I think my biggest realization of this time off from my “year off” (haha, right) is that while home may be the place where things are safe, it doesn’t necessarily mean it’s the place that is best for you. Don’t get me wrong. I am OBSESSED with Portland. And she has served me well. Raised me, nurtured me, and loved me. But now a quote from my Mom comes in (and the title of this post): “A ship in harbor is safe, but that’s not what ships are built for.” I think that it’s my time to figure things out on my own, to try a new job that will challenge me and push me in new ways, to put on my big girl clothes and be a working professional. I’m excited, and I hope you’ll follow me on this journey.

But don’t fret – you can take the girl out of Maine, but you can’t take Maine out of the girl.

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enjoying discomfort.

I feel like the title of this post could be misleading for, well, many reasons. I’ll explain before you have the chance to daydream. I graduated college just over 7 months ago, with a smile on my face, a hole in my pocket, and a diploma in hand. I moved to one of the greatest cities in the world with the idea of serving a year and figuring out what I want to do with this life of mine. Now, 6 months into my journey, I am realizing how far I still have yet to travel. For many, this is where panic exists. For some reason, while I do recognize the all-too-real sense of societal pressure to conform, I am enjoying the fact that my dreams are hazy and that I don’t know exactly what is next for me.

In fact, I take comfort in knowing that my passions have been added to, divided, toyed with, and confused. I appreciate that the experience of working with those who lack many “necessary” things have made me aware of my own materialism. I do admit that I sit here scared of what these convictions may lead me to, knowing that I have loans to pay off and the need to support myself in the near future. However, how lucky am I! It is such a blessing that I have come to love so many missions, be devoted to so many different avenues of living, and have meaningful relationships with so many extraordinary people.

In my application essay to Mercy Works volunteer program, I was asked what I was nervous for, if anything. I actually said in the essay (which I recently went back and re-read): When I come out of this year, I want to feel uncomfortable with my old way of living. I want to not be able to become complacent in having excess, but rather seek to find ways to make my life simple so others may live too.” I said later in the essay, (in regards to what I was studying in school): “I am interested to see how far I can stretch a journalism degree into other fields that aren’t traditionally related. To think about what good I can do in the world through the scope of my career is an exciting and daunting thought process; one in which I am continually discerning.”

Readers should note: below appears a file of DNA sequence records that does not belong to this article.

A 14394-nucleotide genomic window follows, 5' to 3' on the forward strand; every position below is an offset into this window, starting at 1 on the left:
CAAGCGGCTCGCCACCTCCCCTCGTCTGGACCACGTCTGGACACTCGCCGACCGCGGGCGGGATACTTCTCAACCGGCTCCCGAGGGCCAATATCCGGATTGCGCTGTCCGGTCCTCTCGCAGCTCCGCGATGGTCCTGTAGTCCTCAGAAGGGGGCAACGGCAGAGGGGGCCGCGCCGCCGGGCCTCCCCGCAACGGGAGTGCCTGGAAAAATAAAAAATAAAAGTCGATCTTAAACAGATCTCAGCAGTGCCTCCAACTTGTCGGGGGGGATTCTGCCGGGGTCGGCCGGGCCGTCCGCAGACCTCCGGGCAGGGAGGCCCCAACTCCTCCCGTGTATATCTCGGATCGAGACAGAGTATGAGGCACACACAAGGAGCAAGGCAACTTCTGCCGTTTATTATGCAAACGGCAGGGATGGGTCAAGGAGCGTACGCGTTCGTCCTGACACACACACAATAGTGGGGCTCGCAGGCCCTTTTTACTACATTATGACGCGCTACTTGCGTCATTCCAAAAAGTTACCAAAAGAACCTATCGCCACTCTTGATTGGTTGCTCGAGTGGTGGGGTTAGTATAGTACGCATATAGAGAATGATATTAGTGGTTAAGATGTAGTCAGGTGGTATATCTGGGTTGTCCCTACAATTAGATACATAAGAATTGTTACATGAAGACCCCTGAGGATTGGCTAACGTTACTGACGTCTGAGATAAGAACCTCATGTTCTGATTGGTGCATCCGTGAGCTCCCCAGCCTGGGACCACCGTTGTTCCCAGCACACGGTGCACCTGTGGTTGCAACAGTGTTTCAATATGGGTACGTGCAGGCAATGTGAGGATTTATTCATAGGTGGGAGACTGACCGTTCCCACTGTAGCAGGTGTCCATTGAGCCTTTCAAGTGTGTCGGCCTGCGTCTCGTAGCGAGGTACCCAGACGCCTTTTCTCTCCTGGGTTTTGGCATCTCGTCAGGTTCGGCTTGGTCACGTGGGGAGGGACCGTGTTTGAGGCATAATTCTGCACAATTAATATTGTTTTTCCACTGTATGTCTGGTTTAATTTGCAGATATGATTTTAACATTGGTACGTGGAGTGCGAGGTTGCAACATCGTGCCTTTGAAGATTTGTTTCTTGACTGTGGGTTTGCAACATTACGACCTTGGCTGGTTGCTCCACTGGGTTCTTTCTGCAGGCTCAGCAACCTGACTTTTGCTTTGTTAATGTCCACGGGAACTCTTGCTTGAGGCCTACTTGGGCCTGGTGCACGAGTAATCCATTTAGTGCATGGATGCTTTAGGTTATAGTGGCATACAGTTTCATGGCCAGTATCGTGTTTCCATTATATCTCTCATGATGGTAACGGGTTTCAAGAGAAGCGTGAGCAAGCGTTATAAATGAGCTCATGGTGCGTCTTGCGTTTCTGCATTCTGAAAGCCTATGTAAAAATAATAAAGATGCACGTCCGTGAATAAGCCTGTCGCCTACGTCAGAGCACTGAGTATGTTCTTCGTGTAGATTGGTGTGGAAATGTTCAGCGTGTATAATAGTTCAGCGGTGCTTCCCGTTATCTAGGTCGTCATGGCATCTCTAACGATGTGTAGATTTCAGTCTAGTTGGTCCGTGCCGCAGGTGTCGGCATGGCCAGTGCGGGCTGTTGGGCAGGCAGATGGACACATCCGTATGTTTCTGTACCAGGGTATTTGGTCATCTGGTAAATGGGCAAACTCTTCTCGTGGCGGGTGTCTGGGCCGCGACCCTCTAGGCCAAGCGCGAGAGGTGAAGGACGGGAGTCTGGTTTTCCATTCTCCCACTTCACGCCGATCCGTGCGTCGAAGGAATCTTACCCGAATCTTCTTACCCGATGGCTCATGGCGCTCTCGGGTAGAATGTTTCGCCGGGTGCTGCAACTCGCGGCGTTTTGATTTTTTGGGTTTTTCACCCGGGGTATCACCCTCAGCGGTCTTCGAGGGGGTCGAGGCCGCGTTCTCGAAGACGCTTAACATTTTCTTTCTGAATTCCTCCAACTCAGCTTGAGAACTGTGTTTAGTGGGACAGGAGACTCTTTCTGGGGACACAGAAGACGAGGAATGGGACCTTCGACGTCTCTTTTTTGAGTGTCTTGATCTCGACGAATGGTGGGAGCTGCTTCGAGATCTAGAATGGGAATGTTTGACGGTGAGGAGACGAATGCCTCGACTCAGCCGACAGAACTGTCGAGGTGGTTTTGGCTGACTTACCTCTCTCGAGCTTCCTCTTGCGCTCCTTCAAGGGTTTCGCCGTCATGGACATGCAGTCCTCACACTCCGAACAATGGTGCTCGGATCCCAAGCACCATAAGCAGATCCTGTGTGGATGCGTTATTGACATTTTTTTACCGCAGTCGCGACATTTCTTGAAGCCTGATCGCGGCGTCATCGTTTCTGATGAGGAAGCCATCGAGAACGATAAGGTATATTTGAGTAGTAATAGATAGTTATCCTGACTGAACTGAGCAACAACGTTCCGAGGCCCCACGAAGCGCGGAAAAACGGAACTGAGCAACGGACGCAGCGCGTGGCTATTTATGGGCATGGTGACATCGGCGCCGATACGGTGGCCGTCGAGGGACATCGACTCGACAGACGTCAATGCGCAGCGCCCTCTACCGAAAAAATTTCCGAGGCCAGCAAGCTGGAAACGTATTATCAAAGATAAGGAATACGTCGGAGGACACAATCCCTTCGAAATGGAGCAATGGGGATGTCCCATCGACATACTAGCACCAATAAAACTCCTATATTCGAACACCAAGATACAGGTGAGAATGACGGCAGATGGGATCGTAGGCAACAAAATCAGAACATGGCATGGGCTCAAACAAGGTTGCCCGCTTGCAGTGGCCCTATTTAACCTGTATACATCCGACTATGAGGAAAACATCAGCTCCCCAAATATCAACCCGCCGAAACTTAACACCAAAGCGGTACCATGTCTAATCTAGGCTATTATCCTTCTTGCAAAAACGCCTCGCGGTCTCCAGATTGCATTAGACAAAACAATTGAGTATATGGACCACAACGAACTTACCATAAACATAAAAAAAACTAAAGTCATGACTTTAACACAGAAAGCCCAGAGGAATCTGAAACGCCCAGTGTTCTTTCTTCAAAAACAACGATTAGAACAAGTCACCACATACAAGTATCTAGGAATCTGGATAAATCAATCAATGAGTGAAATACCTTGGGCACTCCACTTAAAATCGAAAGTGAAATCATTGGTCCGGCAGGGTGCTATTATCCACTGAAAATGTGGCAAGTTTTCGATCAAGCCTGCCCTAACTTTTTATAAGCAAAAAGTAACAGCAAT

I honestly didn’t realize how dead-on I would be about this potential fear. I didn’t realize how much I would experience it, how much it would make me question EVERYTHING about how I live, and how much I would come to appreciate the awareness it has given me. Gaining a more accurate worldview may be scary, but – and I can tell you from experience – the light is so much more glorious than the dark.

So I have a degree in Journalism, with a focus in Public Relations and Advertising. I have a minor in Theology. And I just edited my resume, and I seem to have some random experience in a lot of areas. I’ve waited tables, written columns, tutored students, read to the elderly, granted wishes with Make-A-Wish, grilled steaks, marketed basketball games, planned events, and supervised teens in a residential facility. But what I have come to realize and appreciate more recently, is that I have DRIVE, (even though I might not have a specific destination just yet); I have PASSION, (even though that may be undefined and unfinished); and I have LOVE to give. I refuse to be put in a box; to believe that what I have been is what I must be. I refuse to set limits on what I can do by what I have done. And I refuse to be someone society expects me to be just because “they” say it. So whether that leads me to a job in corporate PR and events, a nonprofit development job, a continuing career in youth advocacy and social justice, or if I pursue a love that I haven’t even met yet, I know that all will be well.

“All will be well, even after all the promises you’ve broken to yourself,
All will be well, you can ask me how but only time will tell.
All will be well, even though sometimes this is hard to tell –